WOLVES captain Connor Coady said he is praying teammate Raul Jimenez will make a full recovery after the Mexican was taken to hospital with a head injury during his side's 2-1 win at Arsenal on Sunday.
ONE of the young South African opposition leaders was quoted saying power change without economic transformation is basically a change of skin.
The same can be said of gender mainstreaming and responsive policies, as part of gender equality, with no economic empowerment and transformation of the economic status of women.
The biomass industry, as a growing sector, has stepped up, as an enabler to women's economic empowerment.
Early this week, the Namibia Biomass Industry Group (N-BiG), in partnership with the Bush Control and Biomass Utilisation Project its funding partners, recognised extraordinary Women through the Biomass Industry 2020 Awards, demonstrating how gender-inclusive the biomass sector is.
In their press release, they indicated that the awards comprised three categories.
The Entrepreneurship, Innovation and Leadership award went to farmer Agnes Tjiramba, a resettled farmer at Otjinene in Omaheke region.Tjiramba, an educator by profession, owns and manages Grootrooibult farm. The farm has a diverse operation portfolio, including livestock farming, crop production and charcoal production. She employs more than 20 people and monitors compliance on bush harvesting regulations and guidelines.
The Social and Community Engagement award went to Jenny Paulse of Jumbo Charcoal. Paulse has been with Jumbo Charcoal for over 22 years and she has the oversight responsibility of packaging export products, which includes scheduling, quality adherence, team management and logistics.
She has played a pivotal role in the establishment of Jumbo Charcoal, including being a member on the Fairtrade Committee, which has provided workers with bicycles, set up a vegetable garden, installed water taps in the community, provided schoolbooks and more.
The Employee Award went to Taimi Ndilimani (33), who is responsible for all stock-related matters at Jumbo Charcoal and oversees a team of 13. Taimi embraced a steep learning curve at the beginning of her career and is now a key influencer at the company, implementing new processes, promoting new products and educating those around her on sustainability.
The awards aim to empower and celebrate women in the Namibian biomass industry and raises awareness on the impactful and diverse opportunities within the industry.
In his keynote address, acting deputy director in the ministry of gender Benson Matali said, “When women and men are empowered politically, socially and healthwise, and are free from gender-based violence, they will be able to participate more fully and gain benefits from the natural resources and the economy.”
He explained that if males and females were given equal opportunities in the bio-energy industry, such as charcoal, wood fuel briquettes, and wood gas, jobs would be created to address unemployment, and “the feminisation of poverty in Namibia”.
Matali added that for full economic growth, there is a need to empower both women and men and eliminate inequalities, through policy and programme actions that recognise the barriers, and impediments that limit women from gaining economic benefits from their labour.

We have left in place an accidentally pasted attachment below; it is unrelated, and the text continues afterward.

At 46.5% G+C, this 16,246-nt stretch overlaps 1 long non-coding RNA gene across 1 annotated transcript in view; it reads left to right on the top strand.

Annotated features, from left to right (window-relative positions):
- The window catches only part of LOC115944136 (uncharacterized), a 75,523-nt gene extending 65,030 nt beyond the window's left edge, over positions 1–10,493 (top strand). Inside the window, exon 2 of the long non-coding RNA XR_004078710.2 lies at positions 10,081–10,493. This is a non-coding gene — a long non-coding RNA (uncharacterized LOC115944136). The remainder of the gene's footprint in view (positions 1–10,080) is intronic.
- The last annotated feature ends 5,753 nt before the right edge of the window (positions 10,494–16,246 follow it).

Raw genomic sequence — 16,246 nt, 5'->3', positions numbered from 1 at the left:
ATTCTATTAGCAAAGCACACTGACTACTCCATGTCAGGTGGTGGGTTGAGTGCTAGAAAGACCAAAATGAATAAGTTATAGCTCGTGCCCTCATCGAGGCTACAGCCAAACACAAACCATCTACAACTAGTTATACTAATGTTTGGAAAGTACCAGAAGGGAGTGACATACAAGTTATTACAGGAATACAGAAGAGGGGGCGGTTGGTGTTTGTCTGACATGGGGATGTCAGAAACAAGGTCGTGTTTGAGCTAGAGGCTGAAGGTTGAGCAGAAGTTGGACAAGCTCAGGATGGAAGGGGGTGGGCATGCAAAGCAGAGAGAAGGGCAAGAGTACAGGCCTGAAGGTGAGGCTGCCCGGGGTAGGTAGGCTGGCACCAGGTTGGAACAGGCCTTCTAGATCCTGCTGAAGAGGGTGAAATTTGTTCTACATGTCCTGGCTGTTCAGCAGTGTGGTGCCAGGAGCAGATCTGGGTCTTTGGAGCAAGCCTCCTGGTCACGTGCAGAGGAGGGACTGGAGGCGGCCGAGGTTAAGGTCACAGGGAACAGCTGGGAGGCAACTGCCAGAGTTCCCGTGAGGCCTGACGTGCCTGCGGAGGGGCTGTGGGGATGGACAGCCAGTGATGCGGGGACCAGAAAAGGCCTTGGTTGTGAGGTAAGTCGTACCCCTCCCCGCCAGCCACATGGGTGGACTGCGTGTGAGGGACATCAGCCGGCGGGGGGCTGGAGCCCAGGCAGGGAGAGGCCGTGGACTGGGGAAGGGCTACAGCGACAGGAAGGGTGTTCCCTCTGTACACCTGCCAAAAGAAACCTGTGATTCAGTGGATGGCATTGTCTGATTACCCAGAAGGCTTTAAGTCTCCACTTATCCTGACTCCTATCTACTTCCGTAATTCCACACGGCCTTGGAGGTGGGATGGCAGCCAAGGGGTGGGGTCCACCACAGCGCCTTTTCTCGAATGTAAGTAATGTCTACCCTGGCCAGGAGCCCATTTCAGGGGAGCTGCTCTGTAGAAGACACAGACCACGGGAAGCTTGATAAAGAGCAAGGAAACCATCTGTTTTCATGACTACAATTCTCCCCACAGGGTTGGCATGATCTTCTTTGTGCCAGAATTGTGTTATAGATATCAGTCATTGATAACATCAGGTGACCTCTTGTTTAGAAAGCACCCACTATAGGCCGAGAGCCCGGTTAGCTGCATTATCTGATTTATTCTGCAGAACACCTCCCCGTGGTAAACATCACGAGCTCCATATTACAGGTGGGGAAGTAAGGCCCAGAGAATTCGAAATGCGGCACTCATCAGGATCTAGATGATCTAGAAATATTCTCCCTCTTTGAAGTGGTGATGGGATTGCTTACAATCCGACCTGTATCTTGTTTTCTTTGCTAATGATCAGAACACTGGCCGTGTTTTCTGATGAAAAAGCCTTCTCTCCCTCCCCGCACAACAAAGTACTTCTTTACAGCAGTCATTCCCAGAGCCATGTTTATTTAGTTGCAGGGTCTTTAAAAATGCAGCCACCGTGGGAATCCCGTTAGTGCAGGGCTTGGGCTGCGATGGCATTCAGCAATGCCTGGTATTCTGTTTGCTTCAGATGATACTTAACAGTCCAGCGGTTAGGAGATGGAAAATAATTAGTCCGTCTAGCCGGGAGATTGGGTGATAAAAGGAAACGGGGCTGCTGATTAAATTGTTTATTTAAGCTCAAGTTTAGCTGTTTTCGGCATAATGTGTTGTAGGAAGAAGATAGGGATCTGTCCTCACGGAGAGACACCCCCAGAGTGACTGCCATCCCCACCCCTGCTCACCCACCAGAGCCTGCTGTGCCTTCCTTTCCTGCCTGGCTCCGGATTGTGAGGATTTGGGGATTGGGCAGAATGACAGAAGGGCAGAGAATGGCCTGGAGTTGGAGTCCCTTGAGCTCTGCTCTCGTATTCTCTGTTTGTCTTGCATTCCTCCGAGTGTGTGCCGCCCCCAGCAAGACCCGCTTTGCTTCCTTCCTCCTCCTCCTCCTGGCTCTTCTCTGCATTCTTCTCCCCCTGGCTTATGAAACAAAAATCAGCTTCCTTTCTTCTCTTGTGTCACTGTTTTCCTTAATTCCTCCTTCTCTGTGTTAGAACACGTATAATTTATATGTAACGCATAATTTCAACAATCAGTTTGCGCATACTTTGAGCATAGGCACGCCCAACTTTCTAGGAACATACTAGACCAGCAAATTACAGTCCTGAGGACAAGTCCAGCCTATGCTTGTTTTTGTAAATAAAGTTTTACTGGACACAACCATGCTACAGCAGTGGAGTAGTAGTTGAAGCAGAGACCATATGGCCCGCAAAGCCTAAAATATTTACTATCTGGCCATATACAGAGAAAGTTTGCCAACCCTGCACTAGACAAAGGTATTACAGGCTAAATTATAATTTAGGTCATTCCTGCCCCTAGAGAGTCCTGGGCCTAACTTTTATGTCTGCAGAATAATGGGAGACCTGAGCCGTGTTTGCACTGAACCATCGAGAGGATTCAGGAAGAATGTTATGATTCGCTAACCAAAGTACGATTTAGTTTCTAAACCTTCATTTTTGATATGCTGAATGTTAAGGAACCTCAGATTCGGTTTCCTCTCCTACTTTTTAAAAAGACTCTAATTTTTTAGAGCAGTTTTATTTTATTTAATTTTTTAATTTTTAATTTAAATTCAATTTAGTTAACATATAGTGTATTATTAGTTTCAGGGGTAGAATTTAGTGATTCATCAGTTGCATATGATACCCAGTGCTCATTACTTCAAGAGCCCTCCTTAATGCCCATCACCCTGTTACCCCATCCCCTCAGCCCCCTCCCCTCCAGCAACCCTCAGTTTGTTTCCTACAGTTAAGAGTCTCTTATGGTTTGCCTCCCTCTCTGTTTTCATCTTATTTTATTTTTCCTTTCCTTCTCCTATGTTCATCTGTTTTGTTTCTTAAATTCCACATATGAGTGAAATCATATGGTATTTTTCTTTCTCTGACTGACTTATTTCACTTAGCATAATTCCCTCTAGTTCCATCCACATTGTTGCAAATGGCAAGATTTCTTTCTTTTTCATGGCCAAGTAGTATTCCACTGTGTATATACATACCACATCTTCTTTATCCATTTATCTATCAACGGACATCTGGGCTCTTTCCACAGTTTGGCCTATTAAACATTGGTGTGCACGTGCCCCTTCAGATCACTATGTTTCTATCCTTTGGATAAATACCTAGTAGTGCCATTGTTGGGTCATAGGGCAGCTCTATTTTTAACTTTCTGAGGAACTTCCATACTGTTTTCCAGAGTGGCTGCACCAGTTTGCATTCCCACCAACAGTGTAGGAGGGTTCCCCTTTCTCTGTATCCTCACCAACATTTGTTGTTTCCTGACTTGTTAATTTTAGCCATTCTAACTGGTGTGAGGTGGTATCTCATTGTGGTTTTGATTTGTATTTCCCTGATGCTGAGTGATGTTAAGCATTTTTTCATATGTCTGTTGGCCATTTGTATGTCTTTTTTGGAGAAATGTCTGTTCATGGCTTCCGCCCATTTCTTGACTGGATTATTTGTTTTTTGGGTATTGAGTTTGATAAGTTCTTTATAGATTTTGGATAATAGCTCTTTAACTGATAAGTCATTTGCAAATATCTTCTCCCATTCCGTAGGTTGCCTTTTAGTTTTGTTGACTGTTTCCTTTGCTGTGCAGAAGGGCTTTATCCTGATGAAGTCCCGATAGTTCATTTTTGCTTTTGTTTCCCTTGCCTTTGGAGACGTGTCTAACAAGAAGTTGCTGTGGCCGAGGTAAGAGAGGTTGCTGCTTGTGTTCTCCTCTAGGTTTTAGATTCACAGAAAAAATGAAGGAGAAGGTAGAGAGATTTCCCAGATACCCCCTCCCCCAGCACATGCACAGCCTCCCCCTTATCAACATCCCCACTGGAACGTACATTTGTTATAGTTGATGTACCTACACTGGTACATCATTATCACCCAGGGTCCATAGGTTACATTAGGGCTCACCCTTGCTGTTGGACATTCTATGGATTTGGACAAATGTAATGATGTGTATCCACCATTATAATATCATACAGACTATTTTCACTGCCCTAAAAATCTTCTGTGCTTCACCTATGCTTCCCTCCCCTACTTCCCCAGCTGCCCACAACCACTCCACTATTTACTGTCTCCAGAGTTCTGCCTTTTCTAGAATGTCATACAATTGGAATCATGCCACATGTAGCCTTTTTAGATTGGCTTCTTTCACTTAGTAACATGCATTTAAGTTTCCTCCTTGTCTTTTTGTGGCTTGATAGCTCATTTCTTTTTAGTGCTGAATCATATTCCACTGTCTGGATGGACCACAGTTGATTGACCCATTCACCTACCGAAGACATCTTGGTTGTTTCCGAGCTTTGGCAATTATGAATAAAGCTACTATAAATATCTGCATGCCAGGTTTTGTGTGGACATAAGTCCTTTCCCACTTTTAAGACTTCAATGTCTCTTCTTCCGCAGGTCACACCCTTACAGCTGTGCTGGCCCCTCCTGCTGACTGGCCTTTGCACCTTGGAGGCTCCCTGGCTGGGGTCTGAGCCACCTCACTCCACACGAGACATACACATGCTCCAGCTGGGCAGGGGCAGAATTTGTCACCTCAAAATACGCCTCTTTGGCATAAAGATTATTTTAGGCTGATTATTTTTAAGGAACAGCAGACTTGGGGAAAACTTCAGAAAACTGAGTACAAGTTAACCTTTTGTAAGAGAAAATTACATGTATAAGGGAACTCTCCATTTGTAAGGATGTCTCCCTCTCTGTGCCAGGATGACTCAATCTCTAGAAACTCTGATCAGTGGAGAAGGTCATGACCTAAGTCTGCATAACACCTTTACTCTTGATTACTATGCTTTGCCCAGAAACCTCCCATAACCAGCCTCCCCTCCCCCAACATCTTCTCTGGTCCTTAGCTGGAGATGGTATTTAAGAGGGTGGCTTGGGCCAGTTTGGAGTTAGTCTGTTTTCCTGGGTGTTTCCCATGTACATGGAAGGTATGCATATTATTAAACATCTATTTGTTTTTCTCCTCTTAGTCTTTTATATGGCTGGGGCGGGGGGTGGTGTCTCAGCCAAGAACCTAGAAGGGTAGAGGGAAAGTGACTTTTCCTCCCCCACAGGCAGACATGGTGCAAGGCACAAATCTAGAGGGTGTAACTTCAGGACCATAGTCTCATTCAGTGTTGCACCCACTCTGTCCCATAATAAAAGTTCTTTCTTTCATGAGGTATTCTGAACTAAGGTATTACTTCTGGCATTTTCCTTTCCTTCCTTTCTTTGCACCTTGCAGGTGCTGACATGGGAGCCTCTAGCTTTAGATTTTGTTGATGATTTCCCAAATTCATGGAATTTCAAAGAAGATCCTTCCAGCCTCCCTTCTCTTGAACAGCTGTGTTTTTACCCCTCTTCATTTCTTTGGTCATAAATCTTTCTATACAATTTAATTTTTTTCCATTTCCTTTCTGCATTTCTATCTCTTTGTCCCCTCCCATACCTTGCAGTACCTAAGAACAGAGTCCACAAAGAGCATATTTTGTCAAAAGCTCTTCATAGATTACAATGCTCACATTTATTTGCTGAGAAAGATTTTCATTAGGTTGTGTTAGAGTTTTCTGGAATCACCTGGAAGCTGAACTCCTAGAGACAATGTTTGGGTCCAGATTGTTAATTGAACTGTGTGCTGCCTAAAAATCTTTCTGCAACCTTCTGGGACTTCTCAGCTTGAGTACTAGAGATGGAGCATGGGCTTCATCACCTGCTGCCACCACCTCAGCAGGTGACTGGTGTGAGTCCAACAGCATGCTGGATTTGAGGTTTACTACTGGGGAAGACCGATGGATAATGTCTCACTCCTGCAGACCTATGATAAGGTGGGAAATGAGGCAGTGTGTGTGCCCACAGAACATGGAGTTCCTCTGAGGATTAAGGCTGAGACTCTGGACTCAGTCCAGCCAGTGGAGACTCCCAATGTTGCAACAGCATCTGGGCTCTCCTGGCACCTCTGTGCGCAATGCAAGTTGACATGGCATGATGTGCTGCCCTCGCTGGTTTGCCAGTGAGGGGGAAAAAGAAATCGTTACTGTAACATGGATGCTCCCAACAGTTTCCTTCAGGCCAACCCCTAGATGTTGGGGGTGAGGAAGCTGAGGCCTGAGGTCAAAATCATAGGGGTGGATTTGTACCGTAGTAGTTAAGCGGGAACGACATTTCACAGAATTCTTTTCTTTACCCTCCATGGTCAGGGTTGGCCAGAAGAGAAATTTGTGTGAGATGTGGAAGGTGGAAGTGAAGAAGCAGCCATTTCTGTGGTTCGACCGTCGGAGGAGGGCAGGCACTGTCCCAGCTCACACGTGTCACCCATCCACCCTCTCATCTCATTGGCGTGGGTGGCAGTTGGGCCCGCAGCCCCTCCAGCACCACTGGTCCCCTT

He explained that the loss of human capital wealth caused by gender gaps can cost the economy up to 14% of the gross domestic product, which is why their involvement, and contribution to the growth of industries, such as biomass, are important.
Gender equality in economic terms means utilising both men and women in the whole process of development through employment, decision-making, education, research, innovation, and entrepreneurship, such as the biomass industry,” said Matali.
Gender equality contributes to the optimal utilisation of the country's human resources by promoting women's participation in and contribution to social and economic development alongside men.
He added that it also promotes better utilisation of the country's financial resources by matching budgets to plans, priority programmes and projects, while ensuring that the needs of women and men, girls and boys are given due attention.
Gender equality leads to the attainment of the Sustainable Development Goals, especially poverty, zero hunger, and goal 13 on climate action.
“A Namibian woman is economically empowered when her economic status is transformed sustainably,” said Matali.
N-BiG is a non-profit industry association representing a wide range of private sector and academic members active within the Namibian bush-biomass sector.
Part of the association's mandate is to explore market opportunities, strengthen capacities and promote industry diversification.
The industry has almost doubled its employment from 6 000 to 11 000 within the past five years and creates diversified opportunities for both men and women.
Progress Kashandula, the chief executive officer of N-BiG, said more than 200 women have benefited from the technical support in sustainable bush control and biomass utilisation.
He indicated that the sector is pushing for modernised harvesting technology as well as processing systems, which could open more opportunities for women within the entire value chain.
Apart from the cash prizes, the first prize winner received one-year membership with N-BiG that comes with obtaining technical advice and support for their business.
“We are providing N-BiG membership to the winners to ensure that their contribution remains relevant for the biomass sector,” said Kashandula.
The “Women in Biomass Industry Awards” is an initiative of the Namibia Biomass Industry Group in partnership with the Bush Control and Biomass Utilisation Project, implemented by Deutsche Gesellschaft für Internationale Zusammenarbeit (GIZ) in close collaboration with the Ministry of Environment, Forestry and Tourism on behalf of the German government.